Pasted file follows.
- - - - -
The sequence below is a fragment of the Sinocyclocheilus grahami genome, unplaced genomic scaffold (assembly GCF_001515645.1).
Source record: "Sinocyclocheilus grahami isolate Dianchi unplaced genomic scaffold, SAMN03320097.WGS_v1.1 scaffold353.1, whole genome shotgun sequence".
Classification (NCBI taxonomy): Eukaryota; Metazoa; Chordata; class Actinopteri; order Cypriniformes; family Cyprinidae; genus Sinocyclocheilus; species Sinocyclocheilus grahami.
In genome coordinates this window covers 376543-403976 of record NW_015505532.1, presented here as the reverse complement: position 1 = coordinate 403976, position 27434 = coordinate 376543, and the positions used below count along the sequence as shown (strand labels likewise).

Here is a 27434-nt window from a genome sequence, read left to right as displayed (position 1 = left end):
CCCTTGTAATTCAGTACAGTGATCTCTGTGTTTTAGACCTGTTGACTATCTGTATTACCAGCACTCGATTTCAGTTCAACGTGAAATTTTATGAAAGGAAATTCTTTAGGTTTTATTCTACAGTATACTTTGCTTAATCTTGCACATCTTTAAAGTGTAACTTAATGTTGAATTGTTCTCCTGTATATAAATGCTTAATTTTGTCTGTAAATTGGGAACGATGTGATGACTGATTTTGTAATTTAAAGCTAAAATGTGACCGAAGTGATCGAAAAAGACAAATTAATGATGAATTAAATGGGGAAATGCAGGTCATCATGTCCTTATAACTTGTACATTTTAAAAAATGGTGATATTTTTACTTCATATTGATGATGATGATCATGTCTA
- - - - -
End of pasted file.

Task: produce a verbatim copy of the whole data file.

The sequence below is a fragment of the Sinocyclocheilus grahami genome, unplaced genomic scaffold (assembly GCF_001515645.1).
Source record: "Sinocyclocheilus grahami isolate Dianchi unplaced genomic scaffold, SAMN03320097.WGS_v1.1 scaffold353.1, whole genome shotgun sequence".
Classification (NCBI taxonomy): Eukaryota; Metazoa; Chordata; class Actinopteri; order Cypriniformes; family Cyprinidae; genus Sinocyclocheilus; species Sinocyclocheilus grahami.
In genome coordinates this window covers 376543-403976 of record NW_015505532.1, presented here as the reverse complement: position 1 = coordinate 403976, position 27434 = coordinate 376543, and the positions used below count along the sequence as shown (strand labels likewise).

Here is a 27434-nt window from a genome sequence, read left to right as displayed (position 1 = left end):
CCCTTGTAATTCAGTACAGTGATCTCTGTGTTTTAGACCTGTTGACTATCTGTATTACCAGCACTCGATTTCAGTTCAACGTGAAATTTTATGAAAGGAAATTCTTTAGGTTTTATTCTACAGTATACTTTGCTTAATCTTGCACATCTTTAAAGTGTAACTTAATGTTGAATTGTTCTCCTGTATATAAATGCTTAATTTTGTCTGTAAATTGGGAACGATGTGATGACTGATTTTGTAATTTAAAGCTAAAATGTGACCGAAGTGATCGAAAAAGACAAATTAATGATGAATTAAATGGGGAAATGCAGGTCATCATGTCCTTATAACTTGTACATTTTAAAAAATGGTGATATTTTTACTTCATATTGATGATGATGATCATGTCTA